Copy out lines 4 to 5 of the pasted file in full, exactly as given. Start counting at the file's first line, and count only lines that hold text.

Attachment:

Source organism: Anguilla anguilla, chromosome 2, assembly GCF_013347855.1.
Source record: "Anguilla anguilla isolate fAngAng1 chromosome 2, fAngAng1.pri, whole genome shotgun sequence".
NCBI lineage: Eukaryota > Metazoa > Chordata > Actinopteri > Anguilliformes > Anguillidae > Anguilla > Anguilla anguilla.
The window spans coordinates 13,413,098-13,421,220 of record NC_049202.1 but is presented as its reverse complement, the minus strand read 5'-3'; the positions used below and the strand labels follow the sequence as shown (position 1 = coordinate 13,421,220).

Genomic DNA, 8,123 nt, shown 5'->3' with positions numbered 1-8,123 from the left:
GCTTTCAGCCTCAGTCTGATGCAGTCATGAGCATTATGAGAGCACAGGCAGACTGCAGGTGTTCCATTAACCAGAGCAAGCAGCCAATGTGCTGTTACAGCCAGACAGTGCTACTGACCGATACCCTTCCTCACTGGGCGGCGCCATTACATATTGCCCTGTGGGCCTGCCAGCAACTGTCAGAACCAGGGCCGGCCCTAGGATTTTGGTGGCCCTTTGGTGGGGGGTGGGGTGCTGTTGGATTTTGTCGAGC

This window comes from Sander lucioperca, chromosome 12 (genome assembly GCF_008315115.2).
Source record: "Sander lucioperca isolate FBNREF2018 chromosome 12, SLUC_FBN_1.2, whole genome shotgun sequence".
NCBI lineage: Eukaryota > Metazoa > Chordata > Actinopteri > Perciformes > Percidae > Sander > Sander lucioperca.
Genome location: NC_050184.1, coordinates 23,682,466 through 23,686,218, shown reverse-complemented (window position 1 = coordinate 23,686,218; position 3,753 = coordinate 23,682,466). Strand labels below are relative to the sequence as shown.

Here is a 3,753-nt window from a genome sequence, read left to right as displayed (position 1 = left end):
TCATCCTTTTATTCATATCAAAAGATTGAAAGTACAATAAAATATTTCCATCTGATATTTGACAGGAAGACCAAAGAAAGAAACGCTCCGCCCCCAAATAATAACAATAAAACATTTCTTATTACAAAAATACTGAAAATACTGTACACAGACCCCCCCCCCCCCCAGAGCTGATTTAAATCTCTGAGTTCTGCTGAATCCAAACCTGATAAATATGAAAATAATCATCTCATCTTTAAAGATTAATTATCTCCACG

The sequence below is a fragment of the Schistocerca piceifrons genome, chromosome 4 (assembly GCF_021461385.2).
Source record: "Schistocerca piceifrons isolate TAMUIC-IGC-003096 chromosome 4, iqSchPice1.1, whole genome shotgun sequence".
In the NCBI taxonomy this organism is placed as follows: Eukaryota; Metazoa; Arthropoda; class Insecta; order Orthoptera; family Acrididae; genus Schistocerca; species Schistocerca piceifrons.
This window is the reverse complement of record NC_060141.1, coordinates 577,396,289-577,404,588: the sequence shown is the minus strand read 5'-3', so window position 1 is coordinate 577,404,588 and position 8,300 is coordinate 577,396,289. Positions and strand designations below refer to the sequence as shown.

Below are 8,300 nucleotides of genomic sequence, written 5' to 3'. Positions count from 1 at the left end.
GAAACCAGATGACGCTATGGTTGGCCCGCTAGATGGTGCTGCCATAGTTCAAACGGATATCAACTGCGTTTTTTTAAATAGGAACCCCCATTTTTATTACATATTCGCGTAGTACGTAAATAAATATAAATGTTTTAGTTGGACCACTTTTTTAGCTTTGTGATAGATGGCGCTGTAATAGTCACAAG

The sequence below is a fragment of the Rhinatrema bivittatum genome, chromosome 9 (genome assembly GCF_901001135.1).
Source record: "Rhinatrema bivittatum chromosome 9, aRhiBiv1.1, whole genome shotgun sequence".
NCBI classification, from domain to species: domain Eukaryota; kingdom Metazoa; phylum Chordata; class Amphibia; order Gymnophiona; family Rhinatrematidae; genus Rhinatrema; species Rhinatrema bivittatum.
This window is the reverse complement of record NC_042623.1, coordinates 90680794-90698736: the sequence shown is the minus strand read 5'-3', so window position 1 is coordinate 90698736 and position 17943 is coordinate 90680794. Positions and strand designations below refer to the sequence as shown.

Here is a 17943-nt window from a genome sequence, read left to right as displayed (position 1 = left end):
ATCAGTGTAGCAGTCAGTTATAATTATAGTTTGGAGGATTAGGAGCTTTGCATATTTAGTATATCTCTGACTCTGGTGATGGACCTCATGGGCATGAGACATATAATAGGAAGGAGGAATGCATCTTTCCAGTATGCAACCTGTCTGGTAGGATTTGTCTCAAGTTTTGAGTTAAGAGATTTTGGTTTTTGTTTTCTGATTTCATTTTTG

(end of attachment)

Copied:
The window spans coordinates 13,413,098-13,421,220 of record NC_049202.1 but is presented as its reverse complement, the minus strand read 5'-3'; the positions used below and the strand labels follow the sequence as shown (position 1 = coordinate 13,421,220).

Genomic DNA, 8,123 nt, shown 5'->3' with positions numbered 1-8,123 from the left: